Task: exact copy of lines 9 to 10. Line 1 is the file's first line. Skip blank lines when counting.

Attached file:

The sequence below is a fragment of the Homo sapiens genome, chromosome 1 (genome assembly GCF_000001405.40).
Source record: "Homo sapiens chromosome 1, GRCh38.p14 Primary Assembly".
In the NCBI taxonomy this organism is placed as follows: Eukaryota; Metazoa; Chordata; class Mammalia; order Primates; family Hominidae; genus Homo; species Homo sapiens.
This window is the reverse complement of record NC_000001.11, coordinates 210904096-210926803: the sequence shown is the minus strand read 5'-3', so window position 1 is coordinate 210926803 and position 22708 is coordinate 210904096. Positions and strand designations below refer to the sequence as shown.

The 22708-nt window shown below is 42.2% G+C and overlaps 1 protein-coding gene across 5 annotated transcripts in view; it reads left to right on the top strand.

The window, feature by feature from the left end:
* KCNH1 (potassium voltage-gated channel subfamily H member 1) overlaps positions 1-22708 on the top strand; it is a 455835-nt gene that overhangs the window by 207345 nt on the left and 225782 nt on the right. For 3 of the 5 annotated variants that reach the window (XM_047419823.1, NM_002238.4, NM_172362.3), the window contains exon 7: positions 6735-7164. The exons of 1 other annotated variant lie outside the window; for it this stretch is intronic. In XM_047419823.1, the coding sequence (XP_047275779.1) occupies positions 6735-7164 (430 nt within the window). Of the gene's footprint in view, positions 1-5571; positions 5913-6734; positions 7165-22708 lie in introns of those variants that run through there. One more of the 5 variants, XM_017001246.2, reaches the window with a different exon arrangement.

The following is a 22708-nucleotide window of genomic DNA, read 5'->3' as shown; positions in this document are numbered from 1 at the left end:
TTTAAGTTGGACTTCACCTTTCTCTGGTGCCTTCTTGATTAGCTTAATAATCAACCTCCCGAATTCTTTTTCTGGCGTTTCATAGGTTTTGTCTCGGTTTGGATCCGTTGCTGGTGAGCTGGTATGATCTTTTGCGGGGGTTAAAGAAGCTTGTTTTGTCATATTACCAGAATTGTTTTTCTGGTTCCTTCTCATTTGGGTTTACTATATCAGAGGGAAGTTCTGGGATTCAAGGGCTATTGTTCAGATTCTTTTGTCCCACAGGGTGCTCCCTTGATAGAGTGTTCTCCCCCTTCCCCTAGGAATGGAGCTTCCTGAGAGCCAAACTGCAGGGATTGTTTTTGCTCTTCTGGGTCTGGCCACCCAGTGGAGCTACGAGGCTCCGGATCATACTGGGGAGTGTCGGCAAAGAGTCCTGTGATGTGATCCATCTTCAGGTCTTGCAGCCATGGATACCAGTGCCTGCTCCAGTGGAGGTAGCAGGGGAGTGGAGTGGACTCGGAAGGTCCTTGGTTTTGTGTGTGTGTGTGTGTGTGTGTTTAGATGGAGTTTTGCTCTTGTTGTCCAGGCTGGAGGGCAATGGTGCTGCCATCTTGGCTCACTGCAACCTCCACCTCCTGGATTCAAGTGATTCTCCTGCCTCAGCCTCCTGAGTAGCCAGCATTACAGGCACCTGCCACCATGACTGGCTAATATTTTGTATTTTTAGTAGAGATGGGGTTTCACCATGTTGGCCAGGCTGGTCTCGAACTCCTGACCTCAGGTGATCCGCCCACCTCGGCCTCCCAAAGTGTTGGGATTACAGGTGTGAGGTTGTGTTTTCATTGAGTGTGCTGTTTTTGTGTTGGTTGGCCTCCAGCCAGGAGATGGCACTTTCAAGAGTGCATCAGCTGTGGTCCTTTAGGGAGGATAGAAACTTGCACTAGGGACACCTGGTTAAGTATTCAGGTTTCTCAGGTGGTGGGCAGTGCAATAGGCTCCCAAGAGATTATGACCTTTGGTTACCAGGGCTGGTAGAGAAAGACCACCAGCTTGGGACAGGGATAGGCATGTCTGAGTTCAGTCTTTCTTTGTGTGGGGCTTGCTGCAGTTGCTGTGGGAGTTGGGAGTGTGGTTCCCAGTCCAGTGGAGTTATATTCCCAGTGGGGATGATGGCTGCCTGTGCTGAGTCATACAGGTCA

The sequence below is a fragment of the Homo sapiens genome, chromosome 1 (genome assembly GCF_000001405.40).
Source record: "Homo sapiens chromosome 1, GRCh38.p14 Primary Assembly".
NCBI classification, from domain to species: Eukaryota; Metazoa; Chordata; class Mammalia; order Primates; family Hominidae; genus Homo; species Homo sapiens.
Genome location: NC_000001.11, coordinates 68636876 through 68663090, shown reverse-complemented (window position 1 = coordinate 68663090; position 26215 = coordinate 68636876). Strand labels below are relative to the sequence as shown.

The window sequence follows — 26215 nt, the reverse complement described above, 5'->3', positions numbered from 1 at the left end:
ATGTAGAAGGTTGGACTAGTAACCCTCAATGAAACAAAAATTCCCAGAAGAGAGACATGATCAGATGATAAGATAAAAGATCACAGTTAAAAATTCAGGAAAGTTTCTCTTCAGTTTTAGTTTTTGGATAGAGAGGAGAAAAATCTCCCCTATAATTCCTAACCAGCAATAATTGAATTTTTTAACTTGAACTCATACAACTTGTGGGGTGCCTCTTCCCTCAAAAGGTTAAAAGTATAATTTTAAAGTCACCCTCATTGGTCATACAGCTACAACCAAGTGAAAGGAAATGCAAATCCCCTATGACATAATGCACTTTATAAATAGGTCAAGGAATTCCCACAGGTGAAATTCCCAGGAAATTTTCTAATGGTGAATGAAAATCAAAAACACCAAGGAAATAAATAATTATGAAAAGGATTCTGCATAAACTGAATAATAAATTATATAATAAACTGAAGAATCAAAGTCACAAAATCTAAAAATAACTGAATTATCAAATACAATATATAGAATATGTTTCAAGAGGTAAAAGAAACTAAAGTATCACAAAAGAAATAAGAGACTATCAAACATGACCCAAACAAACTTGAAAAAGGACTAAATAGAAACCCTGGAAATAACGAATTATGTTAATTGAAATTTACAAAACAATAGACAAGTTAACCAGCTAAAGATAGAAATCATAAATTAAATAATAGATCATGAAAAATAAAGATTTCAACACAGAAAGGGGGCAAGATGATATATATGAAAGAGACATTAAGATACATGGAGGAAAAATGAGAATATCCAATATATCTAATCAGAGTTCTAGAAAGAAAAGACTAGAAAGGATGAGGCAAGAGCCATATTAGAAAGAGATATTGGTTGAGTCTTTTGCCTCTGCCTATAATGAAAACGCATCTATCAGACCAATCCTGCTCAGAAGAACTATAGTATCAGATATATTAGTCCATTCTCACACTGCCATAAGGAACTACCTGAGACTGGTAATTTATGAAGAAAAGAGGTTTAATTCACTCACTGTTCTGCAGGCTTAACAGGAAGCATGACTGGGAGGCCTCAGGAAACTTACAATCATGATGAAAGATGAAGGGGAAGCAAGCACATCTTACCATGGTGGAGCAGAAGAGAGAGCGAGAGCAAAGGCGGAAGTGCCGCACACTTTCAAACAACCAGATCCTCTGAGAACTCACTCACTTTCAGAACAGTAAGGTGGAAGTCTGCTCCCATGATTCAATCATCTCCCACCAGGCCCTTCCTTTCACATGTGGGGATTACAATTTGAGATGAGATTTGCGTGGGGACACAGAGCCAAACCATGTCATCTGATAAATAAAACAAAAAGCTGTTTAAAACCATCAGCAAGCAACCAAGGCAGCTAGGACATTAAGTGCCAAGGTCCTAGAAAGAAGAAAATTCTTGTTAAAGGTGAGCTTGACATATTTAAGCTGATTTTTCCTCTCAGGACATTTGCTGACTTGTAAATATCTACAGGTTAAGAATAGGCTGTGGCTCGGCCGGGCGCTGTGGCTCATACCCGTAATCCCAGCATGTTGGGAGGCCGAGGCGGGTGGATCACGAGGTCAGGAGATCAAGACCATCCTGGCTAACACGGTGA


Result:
TTTAAGTTGGACTTCACCTTTCTCTGGTGCCTTCTTGATTAGCTTAATAATCAACCTCCCGAATTCTTTTTCTGGCGTTTCATAGGTTTTGTCTCGGTTTGGATCCGTTGCTGGTGAGCTGGTATGATCTTTTGCGGGGGTTAAAGAAGCTTGTTTTGTCATATTACCAGAATTGTTTTTCTGGTTCCTTCTCATTTGGGTTTACTATATCAGAGGGAAGTTCTGGGATTCAAGGGCTATTGTTCAGATTCTTTTGTCCCACAGGGTGCTCCCTTGATAGAGTGTTCTCCCCCTTCCCCTAGGAATGGAGCTTCCTGAGAGCCAAACTGCAGGGATTGTTTTTGCTCTTCTGGGTCTGGCCACCCAGTGGAGCTACGAGGCTCCGGATCATACTGGGGAGTGTCGGCAAAGAGTCCTGTGATGTGATCCATCTTCAGGTCTTGCAGCCATGGATACCAGTGCCTGCTCCAGTGGAGGTAGCAGGGGAGTGGAGTGGACTCGGAAGGTCCTTGGTTTTGTGTGTGTGTGTGTGTGTGTGTTTAGATGGAGTTTTGCTCTTGTTGTCCAGGCTGGAGGGCAATGGTGCTGCCATCTTGGCTCACTGCAACCTCCACCTCCTGGATTCAAGTGATTCTCCTGCCTCAGCCTCCTGAGTAGCCAGCATTACAGGCACCTGCCACCATGACTGGCTAATATTTTGTATTTTTAGTAGAGATGGGGTTTCACCATGTTGGCCAGGCTGGTCTCGAACTCCTGACCTCAGGTGATCCGCCCACCTCGGCCTCCCAAAGTGTTGGGATTACAGGTGTGAGGTTGTGTTTTCATTGAGTGTGCTGTTTTTGTGTTGGTTGGCCTCCAGCCAGGAGATGGCACTTTCAAGAGTGCATCAGCTGTGGTCCTTTAGGGAGGATAGAAACTTGCACTAGGGACACCTGGTTAAGTATTCAGGTTTCTCAGGTGGTGGGCAGTGCAATAGGCTCCCAAGAGATTATGACCTTTGGTTACCAGGGCTGGTAGAGAAAGACCACCAGCTTGGGACAGGGATAGGCATGTCTGAGTTCAGTCTTTCTTTGTGTGGGGCTTGCTGCAGTTGCTGTGGGAGTTGGGAGTGTGGTTCCCAGTCCAGTGGAGTTATATTCCCAGTGGGGATGATGGCTGCCTGTGCTGAGTCATACAGGTCA

The sequence below is a fragment of the Homo sapiens genome, chromosome 1 (genome assembly GCF_000001405.40).